In verse 2 we read: “The Lord was very angry with your fathers”. We often read in the Old Testament that God is slow to anger and abounding in love. Jonah, for instance, knew that to be true. Thank God that it is true! But we mustn’t think that that means that God is never angry. This prophecy of encouragement begins with the announcement that God had been “very angry” with the forefathers of Zechariah and his contemporaries. What had they done that had made the Lord who is “slow to anger” to be so “very angry” with them? We find the answer if we look, for example, at II Chronicles 36v14-16: “All the officers of the priests and the people likewise were exceedingly unfaithful, following all the abominations of the nations. And they polluted the house of the Lord that he had made holy in Jerusalem. The Lord, the God of their fathers, sent persistently to them by his messengers, because he had compassion on his people and on his dwelling place. But they kept mocking the messengers of God, despising his words and scoffing at his prophets, until the wrath of the Lord rose against his people, until there was no remedy”. The Lord had “persistently” sent His messengers to them. He was slow to anger. He had “compassion” on His people. He was abounding in love. But, they had mocked God’s messengers, despised God’s words and scoffed at His prophets until the wrath of the Lord was aroused against them.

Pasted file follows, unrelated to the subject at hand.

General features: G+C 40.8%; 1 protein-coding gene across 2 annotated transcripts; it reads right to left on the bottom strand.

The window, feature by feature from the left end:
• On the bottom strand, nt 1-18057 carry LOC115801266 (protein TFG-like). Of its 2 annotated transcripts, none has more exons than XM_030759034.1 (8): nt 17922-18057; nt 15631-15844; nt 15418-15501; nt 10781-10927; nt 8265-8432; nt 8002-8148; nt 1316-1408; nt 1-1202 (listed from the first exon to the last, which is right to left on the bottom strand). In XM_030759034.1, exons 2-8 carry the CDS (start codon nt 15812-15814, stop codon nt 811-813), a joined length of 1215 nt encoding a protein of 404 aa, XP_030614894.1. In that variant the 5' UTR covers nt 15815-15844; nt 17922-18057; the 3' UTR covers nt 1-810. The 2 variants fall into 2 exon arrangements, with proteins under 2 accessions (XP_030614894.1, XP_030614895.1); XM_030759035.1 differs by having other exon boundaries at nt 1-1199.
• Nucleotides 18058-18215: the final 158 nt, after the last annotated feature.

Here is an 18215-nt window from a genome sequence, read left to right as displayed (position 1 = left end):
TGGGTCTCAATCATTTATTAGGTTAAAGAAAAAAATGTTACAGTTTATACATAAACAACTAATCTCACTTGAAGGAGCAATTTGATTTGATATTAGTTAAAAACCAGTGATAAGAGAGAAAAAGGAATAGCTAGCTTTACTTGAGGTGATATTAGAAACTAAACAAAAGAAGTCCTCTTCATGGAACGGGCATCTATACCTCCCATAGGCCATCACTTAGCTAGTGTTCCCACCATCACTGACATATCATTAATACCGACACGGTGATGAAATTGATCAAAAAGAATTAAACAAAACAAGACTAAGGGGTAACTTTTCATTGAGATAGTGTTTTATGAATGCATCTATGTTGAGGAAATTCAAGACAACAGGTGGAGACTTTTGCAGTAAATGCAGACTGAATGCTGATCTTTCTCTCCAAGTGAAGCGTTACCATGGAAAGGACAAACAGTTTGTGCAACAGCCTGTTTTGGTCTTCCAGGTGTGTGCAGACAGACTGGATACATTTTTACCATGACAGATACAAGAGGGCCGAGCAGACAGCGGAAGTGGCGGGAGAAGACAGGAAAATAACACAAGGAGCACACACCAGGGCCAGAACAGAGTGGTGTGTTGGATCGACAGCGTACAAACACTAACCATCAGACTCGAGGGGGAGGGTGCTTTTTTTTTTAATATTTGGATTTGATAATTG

We speak of some people as having “short fuses” don’t we? The tiniest thing that displeases them makes them react angrily. God isn’t like that. But, if He is continually mocked and despised and ignored, His anger grows until His wrath is poured out. Well, His wrath had been poured out on their forefathers in the mass slaughter at the hands of the Babylonians and the survivors being taken into captivity. Now, God was speaking to a new generation that was making a new beginning. They were pioneers and would have been full of enthusiasm and optimism. What did He announce to them through Zechariah? He told them that, right from the outset, they needed to keep in mind what had happened to their forefathers.